In November of 1872, Anthony and her sisters went to the voter registration office. Boldly, Anthony approached the election inspectors and demanded to be registered to vote. Naturally, the inspectors refused on account of Anthony’s sex. That did not deter her. She pulled out her copy of the Constitution and quoted the 14th and 15th Amendment. She was refused for a second time, so she had to turn to other methods.
“If you refuse us our rights as citizens, I will bring charges against you in Criminal Court and I will sue each of you personally for large, exemplary damages!” She threatened the young inspectors after almost an hour of back and forth debate. In the end, she got her way. Anthony and fourteen other women were registered to vote in Rochester, New York.
The Rochester Union and Advertiser stated “Citizenship no more carries the right to vote than it carries the power to fly to the moon…If these women in the Eighth Ward offer to vote, they should be challenged, and if they take the oaths and the Inspectors receive and deposit their ballots, they should be prosecuted to the full extent of the law”. Many other media outlets of the time agreed with this sentiment.
To a modern reader, it seems ridiculous that a woman would receive so much backlash for just registering to vote. Yet, Anthony was forcing herself into the political sphere that society deemed she did not belong. This was an attack against the hierarchy of society and a threat to the male dominant political power. It seems that throughout history ( and to this day) those in power are never fond of sharing.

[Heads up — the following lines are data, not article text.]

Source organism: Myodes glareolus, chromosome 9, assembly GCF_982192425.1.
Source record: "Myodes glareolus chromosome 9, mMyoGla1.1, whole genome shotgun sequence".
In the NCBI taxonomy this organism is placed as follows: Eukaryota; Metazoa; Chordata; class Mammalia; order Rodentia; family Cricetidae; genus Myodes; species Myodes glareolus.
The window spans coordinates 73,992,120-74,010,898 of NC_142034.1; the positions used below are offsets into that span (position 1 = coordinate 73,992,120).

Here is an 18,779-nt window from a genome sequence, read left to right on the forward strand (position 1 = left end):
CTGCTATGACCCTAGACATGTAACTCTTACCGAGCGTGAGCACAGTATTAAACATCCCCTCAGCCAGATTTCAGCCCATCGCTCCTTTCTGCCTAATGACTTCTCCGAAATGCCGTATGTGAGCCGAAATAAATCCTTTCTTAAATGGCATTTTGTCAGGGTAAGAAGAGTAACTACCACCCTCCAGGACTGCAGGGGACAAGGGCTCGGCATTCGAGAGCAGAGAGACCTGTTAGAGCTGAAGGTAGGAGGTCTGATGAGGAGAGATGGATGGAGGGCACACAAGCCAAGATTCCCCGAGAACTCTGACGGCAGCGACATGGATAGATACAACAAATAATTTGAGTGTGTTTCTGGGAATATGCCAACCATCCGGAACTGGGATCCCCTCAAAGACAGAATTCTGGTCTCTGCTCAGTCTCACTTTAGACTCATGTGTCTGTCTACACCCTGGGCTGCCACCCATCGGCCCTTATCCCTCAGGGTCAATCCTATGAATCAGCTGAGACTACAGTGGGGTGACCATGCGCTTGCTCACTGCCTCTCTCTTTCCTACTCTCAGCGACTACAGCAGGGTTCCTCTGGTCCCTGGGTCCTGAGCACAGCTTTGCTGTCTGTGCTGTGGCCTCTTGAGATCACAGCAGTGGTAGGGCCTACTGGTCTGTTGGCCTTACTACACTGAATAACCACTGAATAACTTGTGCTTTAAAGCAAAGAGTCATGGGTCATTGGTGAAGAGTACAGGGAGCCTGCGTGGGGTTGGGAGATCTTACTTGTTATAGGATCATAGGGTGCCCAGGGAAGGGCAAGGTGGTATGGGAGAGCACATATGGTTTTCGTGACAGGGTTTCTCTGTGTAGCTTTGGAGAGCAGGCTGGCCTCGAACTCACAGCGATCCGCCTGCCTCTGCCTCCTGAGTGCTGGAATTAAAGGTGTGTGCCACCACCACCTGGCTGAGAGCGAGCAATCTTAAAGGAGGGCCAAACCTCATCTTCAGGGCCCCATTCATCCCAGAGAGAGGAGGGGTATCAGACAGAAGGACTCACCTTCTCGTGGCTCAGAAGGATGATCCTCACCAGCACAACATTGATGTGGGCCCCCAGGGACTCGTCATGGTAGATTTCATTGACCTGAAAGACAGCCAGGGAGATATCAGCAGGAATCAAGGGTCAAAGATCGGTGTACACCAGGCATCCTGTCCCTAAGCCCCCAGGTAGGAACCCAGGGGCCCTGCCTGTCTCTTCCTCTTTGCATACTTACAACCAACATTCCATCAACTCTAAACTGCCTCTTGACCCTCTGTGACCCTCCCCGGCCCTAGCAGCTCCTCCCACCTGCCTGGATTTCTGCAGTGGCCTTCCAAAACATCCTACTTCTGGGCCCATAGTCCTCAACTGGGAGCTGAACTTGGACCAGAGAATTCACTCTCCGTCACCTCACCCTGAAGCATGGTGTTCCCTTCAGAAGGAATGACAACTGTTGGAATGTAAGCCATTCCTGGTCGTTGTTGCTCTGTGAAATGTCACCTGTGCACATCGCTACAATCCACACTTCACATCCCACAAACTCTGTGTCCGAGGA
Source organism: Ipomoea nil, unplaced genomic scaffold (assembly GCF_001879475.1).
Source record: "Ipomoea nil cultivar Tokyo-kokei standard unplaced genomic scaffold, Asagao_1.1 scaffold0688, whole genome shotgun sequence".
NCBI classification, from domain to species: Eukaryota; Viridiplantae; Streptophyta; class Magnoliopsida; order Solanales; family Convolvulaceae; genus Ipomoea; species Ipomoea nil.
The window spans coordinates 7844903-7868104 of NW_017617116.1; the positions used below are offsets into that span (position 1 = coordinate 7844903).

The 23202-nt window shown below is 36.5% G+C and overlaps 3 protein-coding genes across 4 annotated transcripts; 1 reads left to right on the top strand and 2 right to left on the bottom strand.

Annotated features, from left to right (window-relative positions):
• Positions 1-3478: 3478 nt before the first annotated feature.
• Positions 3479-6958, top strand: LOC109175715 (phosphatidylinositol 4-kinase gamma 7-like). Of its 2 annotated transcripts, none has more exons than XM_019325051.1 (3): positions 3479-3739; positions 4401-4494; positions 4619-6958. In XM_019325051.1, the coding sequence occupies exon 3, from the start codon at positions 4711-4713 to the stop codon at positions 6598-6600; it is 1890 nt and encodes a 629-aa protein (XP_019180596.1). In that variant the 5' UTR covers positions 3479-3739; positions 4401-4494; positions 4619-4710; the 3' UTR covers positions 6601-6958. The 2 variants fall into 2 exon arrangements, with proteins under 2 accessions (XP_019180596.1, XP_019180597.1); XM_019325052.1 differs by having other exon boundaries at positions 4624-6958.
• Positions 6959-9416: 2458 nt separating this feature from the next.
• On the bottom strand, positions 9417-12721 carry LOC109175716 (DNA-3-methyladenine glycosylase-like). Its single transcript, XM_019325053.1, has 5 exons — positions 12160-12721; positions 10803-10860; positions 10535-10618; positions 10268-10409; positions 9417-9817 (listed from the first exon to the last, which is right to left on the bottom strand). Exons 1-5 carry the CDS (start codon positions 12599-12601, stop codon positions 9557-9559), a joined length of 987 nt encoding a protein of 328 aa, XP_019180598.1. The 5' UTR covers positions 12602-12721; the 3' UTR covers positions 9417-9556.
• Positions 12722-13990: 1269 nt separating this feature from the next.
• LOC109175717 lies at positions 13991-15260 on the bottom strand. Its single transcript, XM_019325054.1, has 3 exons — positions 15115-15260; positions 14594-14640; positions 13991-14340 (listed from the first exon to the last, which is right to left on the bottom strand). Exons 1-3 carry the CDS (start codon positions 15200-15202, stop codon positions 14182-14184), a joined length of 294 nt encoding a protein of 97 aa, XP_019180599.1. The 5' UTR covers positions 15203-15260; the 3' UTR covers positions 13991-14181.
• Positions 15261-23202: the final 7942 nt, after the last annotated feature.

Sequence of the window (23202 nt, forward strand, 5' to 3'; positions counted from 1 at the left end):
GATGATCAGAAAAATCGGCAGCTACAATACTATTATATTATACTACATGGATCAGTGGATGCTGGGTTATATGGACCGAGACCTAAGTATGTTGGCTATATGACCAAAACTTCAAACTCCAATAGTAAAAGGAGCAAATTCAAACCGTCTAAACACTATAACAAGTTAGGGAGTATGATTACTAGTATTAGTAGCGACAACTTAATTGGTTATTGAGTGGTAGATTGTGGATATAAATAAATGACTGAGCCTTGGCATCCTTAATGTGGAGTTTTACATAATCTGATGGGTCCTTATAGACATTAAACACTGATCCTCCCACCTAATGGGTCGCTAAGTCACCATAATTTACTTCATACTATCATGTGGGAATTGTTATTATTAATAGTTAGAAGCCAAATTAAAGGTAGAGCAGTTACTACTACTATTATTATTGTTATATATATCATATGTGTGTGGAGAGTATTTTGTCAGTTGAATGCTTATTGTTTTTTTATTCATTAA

On November 5, Anthony and a group of women cast their votes. Anthony herself voted for President U.S. Grant and the Republican party (who at the time, was the progressive party). According to the Woman’s Journal (printed June 28, 1873), women also attempted to vote in Michigan, Missouri, New Jersey, Connecticut, and New York using Anthony’s argument. The media began to quickly pick up the unusual story of women successfully casting a ballot. Some outlets were quick to support while many others denounced Anthony’s and the other women’s actions.
On November 14, a warrant for Anthony’s arrest was issued by United States Commissioner, William C Storrs. She was charged with voting in a federal election without having the “lawful right to vote”. The 1870 Enforcement Act was cited as the law she violated (this was passed to prevent individuals from casting willful illegal votes). Anthony disagreed as she believed she had the inherent right to vote being a citizen of the United States of America. On January 24, 1873 a grand jury (consisting of entirely male members) charged Anthony with knowingly voting for members of Congress without having the right to vote due to her sex. Anthony was going to have to stand trial.